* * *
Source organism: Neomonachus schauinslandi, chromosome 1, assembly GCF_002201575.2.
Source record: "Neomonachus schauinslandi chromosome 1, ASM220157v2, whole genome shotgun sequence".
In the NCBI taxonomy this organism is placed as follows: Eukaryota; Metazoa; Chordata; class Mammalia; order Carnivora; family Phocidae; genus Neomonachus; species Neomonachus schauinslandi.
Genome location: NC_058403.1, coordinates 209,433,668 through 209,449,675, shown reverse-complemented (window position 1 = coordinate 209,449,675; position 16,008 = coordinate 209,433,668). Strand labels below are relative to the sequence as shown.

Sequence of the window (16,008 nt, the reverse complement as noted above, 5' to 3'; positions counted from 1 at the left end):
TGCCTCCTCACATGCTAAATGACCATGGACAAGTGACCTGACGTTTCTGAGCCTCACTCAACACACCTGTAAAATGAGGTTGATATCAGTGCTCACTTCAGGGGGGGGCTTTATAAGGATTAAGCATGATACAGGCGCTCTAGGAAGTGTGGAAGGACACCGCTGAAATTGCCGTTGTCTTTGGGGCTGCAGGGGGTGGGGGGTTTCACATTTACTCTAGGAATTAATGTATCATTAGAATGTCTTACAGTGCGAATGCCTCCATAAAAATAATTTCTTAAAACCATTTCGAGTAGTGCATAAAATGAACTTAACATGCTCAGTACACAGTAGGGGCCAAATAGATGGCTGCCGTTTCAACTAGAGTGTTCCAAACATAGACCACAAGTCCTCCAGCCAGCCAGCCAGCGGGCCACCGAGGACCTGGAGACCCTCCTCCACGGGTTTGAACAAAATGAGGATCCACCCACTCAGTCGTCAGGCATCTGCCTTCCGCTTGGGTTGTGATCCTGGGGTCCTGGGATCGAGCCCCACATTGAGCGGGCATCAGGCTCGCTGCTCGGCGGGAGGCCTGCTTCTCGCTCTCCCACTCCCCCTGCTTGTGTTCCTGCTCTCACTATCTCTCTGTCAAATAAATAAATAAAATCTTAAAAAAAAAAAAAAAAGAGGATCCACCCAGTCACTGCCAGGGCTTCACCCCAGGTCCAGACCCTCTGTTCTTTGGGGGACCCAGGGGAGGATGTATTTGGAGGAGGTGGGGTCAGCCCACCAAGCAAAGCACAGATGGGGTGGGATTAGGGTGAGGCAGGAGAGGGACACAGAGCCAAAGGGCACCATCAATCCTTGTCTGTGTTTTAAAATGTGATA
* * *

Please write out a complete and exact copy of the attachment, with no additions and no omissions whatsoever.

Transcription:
Source organism: Neomonachus schauinslandi, chromosome 1, assembly GCF_002201575.2.
Source record: "Neomonachus schauinslandi chromosome 1, ASM220157v2, whole genome shotgun sequence".
In the NCBI taxonomy this organism is placed as follows: Eukaryota; Metazoa; Chordata; class Mammalia; order Carnivora; family Phocidae; genus Neomonachus; species Neomonachus schauinslandi.
Genome location: NC_058403.1, coordinates 209,433,668 through 209,449,675, shown reverse-complemented (window position 1 = coordinate 209,449,675; position 16,008 = coordinate 209,433,668). Strand labels below are relative to the sequence as shown.

Sequence of the window (16,008 nt, the reverse complement as noted above, 5' to 3'; positions counted from 1 at the left end):
TGCCTCCTCACATGCTAAATGACCATGGACAAGTGACCTGACGTTTCTGAGCCTCACTCAACACACCTGTAAAATGAGGTTGATATCAGTGCTCACTTCAGGGGGGGGCTTTATAAGGATTAAGCATGATACAGGCGCTCTAGGAAGTGTGGAAGGACACCGCTGAAATTGCCGTTGTCTTTGGGGCTGCAGGGGGTGGGGGGTTTCACATTTACTCTAGGAATTAATGTATCATTAGAATGTCTTACAGTGCGAATGCCTCCATAAAAATAATTTCTTAAAACCATTTCGAGTAGTGCATAAAATGAACTTAACATGCTCAGTACACAGTAGGGGCCAAATAGATGGCTGCCGTTTCAACTAGAGTGTTCCAAACATAGACCACAAGTCCTCCAGCCAGCCAGCCAGCGGGCCACCGAGGACCTGGAGACCCTCCTCCACGGGTTTGAACAAAATGAGGATCCACCCACTCAGTCGTCAGGCATCTGCCTTCCGCTTGGGTTGTGATCCTGGGGTCCTGGGATCGAGCCCCACATTGAGCGGGCATCAGGCTCGCTGCTCGGCGGGAGGCCTGCTTCTCGCTCTCCCACTCCCCCTGCTTGTGTTCCTGCTCTCACTATCTCTCTGTCAAATAAATAAATAAAATCTTAAAAAAAAAAAAAAAAGAGGATCCACCCAGTCACTGCCAGGGCTTCACCCCAGGTCCAGACCCTCTGTTCTTTGGGGGACCCAGGGGAGGATGTATTTGGAGGAGGTGGGGTCAGCCCACCAAGCAAAGCACAGATGGGGTGGGATTAGGGTGAGGCAGGAGAGGGACACAGAGCCAAAGGGCACCATCAATCCTTGTCTGTGTTTTAAAATGTGATA